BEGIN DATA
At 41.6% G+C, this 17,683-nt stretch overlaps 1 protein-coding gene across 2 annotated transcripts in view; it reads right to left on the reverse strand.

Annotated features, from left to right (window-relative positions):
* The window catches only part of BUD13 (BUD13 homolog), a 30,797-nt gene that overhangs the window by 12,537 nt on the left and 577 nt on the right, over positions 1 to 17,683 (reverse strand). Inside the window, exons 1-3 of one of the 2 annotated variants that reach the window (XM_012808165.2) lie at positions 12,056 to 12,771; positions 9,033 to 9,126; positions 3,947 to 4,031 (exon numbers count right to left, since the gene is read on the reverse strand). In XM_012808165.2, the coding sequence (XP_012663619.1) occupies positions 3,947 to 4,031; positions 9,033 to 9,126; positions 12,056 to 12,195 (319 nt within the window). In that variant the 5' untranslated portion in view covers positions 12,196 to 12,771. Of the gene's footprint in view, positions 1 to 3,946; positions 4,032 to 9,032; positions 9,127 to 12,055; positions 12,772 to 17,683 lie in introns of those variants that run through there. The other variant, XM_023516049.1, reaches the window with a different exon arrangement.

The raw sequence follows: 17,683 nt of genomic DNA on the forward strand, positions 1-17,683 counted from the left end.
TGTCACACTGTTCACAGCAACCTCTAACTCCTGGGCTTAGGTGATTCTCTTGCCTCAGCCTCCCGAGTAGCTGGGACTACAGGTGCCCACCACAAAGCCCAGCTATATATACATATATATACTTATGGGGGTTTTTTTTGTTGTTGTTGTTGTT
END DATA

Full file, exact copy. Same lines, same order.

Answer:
At 41.6% G+C, this 17,683-nt stretch overlaps 1 protein-coding gene across 2 annotated transcripts in view; it reads right to left on the reverse strand.

Annotated features, from left to right (window-relative positions):
* The window catches only part of BUD13 (BUD13 homolog), a 30,797-nt gene that overhangs the window by 12,537 nt on the left and 577 nt on the right, over positions 1 to 17,683 (reverse strand). Inside the window, exons 1-3 of one of the 2 annotated variants that reach the window (XM_012808165.2) lie at positions 12,056 to 12,771; positions 9,033 to 9,126; positions 3,947 to 4,031 (exon numbers count right to left, since the gene is read on the reverse strand). In XM_012808165.2, the coding sequence (XP_012663619.1) occupies positions 3,947 to 4,031; positions 9,033 to 9,126; positions 12,056 to 12,195 (319 nt within the window). In that variant the 5' untranslated portion in view covers positions 12,196 to 12,771. Of the gene's footprint in view, positions 1 to 3,946; positions 4,032 to 9,032; positions 9,127 to 12,055; positions 12,772 to 17,683 lie in introns of those variants that run through there. The other variant, XM_023516049.1, reaches the window with a different exon arrangement.

The raw sequence follows: 17,683 nt of genomic DNA on the forward strand, positions 1-17,683 counted from the left end.
TGTCACACTGTTCACAGCAACCTCTAACTCCTGGGCTTAGGTGATTCTCTTGCCTCAGCCTCCCGAGTAGCTGGGACTACAGGTGCCCACCACAAAGCCCAGCTATATATACATATATATACTTATGGGGGTTTTTTTTGTTGTTGTTGTTGTT